Last Updated on May 10, 2015, by eNotes Editorial. Word Count: 854
Perhaps more than any other American writer of the twentieth century, Booth Tarkington demonstrates the insecure position of an author in relation to his critics. Born into an upper-middle-class Indianapolis family and educated at Purdue and Princeton universities, Tarkington went on to become one of the most popular and critically acclaimed writers of the early twentieth century. During this period, he readily produced his plays and regularly published his short stories and novels. Critical reception was no less favorable, with the novels The Magnificent Ambersons and Alice Adams (1921) both receiving Pulitzer Prizes. Although postwar critics have virtually ignored Tarkington, his well-wrought tales are important examples of social realism. They chart the development of an industrial giant, the United States.
Tarkington is primarily a regional writer, his major works depicting the social upheaval of industrialism and its effects upon Midwest locales and their inhabitants in the industrial era. The Magnificent Ambersons is no exception. Initially published in 1918, Tarkington reissued the novel in the 1920’s as part of the Growth trilogy, which also includes The Turmoil (1915) and The Midlander (1923). Like the other realist writers of his time, Tarkington effectively employs physical detail to depict a palpable and often gritty reality. In The Magnificent Ambersons, much of the story takes place in the early years of the twentieth century. Tarkington re-creates the immediate past for the readers of 1918 by opening the novel with a lengthy discussion of the changing fashions—from clothing fads to the particular jargon of George Minafer’s social stratum. The most striking example of Tarkington’s brand of realism is the smoke created by the burning of soft coal. Though little more than a nuisance at the beginning of the novel, it obscures and eventually engulfs the Amberson estate when the latter goes bankrupt, casting a pall on the once mighty family. In Tarkington’s skillful hands, a seemingly minor detail comes to symbolize for the Ambersons a dark future they can neither recognize nor accept.
Told in a conventional third-person narration, Tarkington’s tale charts the transition of a large Midwestern town (presumably Indianapolis, although it is never stated) into a modern city. Specifically, the novel deals with characters who are wedded to the past (the Ambersons) and those who look forward to the future (the Morgans). George Amberson Minafer, the protagonist and Major Amberson’s only grandchild, is clearly linked to an earlier age in the novel. As a nine-year-old child, George reigns like a feudal lord over the growing town, rebelling against any kind of authority and thrashing his perceived enemies. Indeed, the “F.O.T.A.” clubroom contains a representation of a shield and battle axes. His chivalric tendencies are also reflected in his ultimately disastrous efforts to protect his mother’s reputation. Calling those who are not of his own class “riffraff,” Tarkington’s protagonist fully embodies an aristocratic old order, one who prefers a horse to the horseless carriage. Significantly, George wins Lucy only when he sheds this veneer of nobility and adopts her father’s work ethic. Clearly, Tarkington rejects an American aristocracy.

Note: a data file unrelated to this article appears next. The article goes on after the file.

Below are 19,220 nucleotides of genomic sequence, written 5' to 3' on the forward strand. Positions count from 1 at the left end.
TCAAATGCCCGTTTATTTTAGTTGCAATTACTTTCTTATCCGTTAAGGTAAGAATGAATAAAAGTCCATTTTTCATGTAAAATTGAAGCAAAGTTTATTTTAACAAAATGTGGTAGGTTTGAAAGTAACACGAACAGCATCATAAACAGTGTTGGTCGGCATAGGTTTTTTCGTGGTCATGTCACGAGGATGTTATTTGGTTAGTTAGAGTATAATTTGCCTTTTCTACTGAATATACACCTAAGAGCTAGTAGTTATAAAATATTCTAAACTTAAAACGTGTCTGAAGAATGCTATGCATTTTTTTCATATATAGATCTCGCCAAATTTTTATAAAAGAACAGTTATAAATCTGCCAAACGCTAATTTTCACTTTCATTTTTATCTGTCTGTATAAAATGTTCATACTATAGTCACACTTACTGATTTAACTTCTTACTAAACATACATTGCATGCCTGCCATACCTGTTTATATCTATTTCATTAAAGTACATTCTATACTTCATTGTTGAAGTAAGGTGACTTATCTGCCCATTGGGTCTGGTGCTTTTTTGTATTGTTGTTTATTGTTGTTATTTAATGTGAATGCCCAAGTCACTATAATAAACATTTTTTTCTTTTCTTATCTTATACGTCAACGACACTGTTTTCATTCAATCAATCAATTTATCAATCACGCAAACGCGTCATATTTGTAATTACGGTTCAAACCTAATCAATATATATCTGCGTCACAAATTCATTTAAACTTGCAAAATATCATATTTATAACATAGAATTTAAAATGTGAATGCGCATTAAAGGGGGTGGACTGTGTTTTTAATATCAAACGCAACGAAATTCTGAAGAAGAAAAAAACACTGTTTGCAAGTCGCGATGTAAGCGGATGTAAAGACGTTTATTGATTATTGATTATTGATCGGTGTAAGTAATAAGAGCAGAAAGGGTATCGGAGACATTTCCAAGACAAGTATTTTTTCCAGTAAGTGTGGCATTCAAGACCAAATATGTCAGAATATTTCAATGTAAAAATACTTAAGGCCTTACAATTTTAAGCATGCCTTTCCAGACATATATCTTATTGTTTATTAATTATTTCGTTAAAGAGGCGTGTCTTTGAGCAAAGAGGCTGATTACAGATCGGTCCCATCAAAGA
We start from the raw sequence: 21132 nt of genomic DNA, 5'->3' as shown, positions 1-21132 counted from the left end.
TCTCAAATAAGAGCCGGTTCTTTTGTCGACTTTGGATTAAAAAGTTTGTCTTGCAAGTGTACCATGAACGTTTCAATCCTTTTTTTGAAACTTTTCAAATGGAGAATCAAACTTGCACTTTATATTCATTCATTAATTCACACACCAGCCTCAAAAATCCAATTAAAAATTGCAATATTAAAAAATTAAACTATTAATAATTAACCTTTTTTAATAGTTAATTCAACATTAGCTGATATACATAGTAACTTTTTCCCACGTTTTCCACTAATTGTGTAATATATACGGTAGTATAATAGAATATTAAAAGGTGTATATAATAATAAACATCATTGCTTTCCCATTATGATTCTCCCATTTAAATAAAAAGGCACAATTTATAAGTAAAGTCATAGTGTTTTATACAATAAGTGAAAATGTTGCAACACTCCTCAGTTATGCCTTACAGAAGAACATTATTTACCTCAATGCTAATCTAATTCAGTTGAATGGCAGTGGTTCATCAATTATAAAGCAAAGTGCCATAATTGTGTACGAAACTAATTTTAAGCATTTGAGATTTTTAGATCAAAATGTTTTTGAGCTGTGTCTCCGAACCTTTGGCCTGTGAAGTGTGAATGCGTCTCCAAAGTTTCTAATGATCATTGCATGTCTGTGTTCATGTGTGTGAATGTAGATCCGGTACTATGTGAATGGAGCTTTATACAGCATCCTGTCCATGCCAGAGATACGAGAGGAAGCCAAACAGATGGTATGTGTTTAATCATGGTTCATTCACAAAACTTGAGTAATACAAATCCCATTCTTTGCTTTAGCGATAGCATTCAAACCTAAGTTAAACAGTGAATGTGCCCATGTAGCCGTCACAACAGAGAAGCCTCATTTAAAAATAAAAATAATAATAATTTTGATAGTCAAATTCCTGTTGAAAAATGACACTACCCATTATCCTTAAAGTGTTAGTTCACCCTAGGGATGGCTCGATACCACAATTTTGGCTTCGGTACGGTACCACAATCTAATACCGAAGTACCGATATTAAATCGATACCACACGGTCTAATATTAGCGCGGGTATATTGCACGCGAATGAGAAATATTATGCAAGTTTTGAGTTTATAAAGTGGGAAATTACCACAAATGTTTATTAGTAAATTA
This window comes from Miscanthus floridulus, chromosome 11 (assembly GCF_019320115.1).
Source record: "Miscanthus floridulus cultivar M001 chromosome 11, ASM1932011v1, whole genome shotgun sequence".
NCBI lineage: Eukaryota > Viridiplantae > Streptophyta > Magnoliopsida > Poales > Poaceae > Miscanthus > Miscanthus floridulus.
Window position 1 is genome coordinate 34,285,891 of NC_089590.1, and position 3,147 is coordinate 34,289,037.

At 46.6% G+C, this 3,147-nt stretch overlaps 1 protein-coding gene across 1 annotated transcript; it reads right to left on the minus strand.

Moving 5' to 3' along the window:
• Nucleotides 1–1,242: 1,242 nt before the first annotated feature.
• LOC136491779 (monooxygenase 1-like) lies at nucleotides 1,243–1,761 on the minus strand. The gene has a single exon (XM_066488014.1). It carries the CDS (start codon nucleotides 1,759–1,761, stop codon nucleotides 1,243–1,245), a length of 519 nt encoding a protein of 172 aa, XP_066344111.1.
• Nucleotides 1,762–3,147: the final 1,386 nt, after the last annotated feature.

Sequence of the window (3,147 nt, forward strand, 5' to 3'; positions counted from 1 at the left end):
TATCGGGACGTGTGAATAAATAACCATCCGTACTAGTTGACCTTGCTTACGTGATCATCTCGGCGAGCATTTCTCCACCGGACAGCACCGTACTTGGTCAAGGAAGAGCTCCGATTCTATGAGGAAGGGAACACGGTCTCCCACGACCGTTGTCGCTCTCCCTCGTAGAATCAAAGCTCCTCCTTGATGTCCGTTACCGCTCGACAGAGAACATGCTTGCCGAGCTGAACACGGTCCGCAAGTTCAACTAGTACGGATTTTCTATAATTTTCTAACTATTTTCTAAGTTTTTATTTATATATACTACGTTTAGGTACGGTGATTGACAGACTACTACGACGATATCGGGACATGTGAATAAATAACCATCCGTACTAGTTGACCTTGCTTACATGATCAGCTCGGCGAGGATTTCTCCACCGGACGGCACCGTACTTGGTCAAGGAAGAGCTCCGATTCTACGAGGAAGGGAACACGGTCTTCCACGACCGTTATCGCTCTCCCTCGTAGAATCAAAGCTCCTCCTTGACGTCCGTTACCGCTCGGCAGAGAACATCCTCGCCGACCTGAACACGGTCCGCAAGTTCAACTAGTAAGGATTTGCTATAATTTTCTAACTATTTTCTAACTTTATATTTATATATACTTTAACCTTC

In its broadest terms, The Magnificent Ambersons depicts the rags-to-riches-to-rags scenario that is the dark side of the American success story. The novel’s central theme is the necessity of adapting to change in a time of transition. Simply put, Major Amberson’s empire crumbles because he and his family fail to accommodate change. In contrast to the old guard, Eugene Morgan heralds change and is its most visible exponent. Indeed, he nurtures its most potent symbol, the automobile. Irony is the means by which Tarkington explores this theme. This is evident in specific incidents, but irony is also a factor in the larger structure of the book. When George attempts to show his bravado by racing past Eugene Morgan’s machine, the destruction of the sleigh ironically leaves the former little choice but to ride in the horseless carriage he sought to mock. The irony is compounded when this scene is compared with George’s more successful stunts as a child. In addition to demonstrating George’s lack of growth, Tarkington increases the irony by having his protagonist defeated by the embodiment of the future in the book, Eugene Morgan. Even more ironic is the automobile accident that lands George in the hospital. From the “princely terror” who whipped the hardware man in the third chapter, George has now become the hapless victim in chapter 34—felled by the very riffraff he so vigorously disdained. Most ironic of all is the economic context of the Ambersons’ rise and fall: They build their empire in a time of great hardship and lose it in a period of booming prosperity.
Critics have faulted the novel for what they regard as its sentimental and overly optimistic ending, but Tarkington’s conclusion serves two important purposes. First, it brings to a close the moral education of George Minafer. Having lost his aristocratic status and having received his deserved punishment, he is ready to adopt the American work ethic. Second, Tarkington’s adept engineering of the final reconciliation brings about a merging of the old and the new.
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